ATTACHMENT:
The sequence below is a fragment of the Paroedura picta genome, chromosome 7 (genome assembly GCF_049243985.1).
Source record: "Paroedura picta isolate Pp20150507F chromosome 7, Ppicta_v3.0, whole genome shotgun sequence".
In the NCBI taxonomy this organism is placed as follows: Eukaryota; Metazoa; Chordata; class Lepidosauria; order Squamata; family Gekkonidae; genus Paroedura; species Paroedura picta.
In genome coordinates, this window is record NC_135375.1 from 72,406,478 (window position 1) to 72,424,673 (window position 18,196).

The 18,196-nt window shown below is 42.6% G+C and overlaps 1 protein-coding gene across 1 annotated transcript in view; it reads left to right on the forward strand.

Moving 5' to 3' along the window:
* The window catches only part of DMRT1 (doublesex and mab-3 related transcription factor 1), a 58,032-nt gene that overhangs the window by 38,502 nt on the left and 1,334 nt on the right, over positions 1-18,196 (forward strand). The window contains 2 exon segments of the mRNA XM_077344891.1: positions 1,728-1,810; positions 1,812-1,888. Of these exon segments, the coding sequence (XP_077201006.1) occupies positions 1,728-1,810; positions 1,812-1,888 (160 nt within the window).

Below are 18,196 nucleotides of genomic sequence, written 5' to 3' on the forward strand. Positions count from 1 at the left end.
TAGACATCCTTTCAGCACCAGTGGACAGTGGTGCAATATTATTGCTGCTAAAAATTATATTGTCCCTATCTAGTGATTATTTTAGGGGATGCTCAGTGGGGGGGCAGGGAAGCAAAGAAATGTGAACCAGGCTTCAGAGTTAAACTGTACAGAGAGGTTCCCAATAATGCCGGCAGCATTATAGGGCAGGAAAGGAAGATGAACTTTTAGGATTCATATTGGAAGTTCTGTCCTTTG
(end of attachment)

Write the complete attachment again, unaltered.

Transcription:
The sequence below is a fragment of the Paroedura picta genome, chromosome 7 (genome assembly GCF_049243985.1).
Source record: "Paroedura picta isolate Pp20150507F chromosome 7, Ppicta_v3.0, whole genome shotgun sequence".
In the NCBI taxonomy this organism is placed as follows: Eukaryota; Metazoa; Chordata; class Lepidosauria; order Squamata; family Gekkonidae; genus Paroedura; species Paroedura picta.
In genome coordinates, this window is record NC_135375.1 from 72,406,478 (window position 1) to 72,424,673 (window position 18,196).

The 18,196-nt window shown below is 42.6% G+C and overlaps 1 protein-coding gene across 1 annotated transcript in view; it reads left to right on the forward strand.

Moving 5' to 3' along the window:
* The window catches only part of DMRT1 (doublesex and mab-3 related transcription factor 1), a 58,032-nt gene that overhangs the window by 38,502 nt on the left and 1,334 nt on the right, over positions 1-18,196 (forward strand). The window contains 2 exon segments of the mRNA XM_077344891.1: positions 1,728-1,810; positions 1,812-1,888. Of these exon segments, the coding sequence (XP_077201006.1) occupies positions 1,728-1,810; positions 1,812-1,888 (160 nt within the window).

Below are 18,196 nucleotides of genomic sequence, written 5' to 3' on the forward strand. Positions count from 1 at the left end.
TAGACATCCTTTCAGCACCAGTGGACAGTGGTGCAATATTATTGCTGCTAAAAATTATATTGTCCCTATCTAGTGATTATTTTAGGGGATGCTCAGTGGGGGGGCAGGGAAGCAAAGAAATGTGAACCAGGCTTCAGAGTTAAACTGTACAGAGAGGTTCCCAATAATGCCGGCAGCATTATAGGGCAGGAAAGGAAGATGAACTTTTAGGATTCATATTGGAAGTTCTGTCCTTTG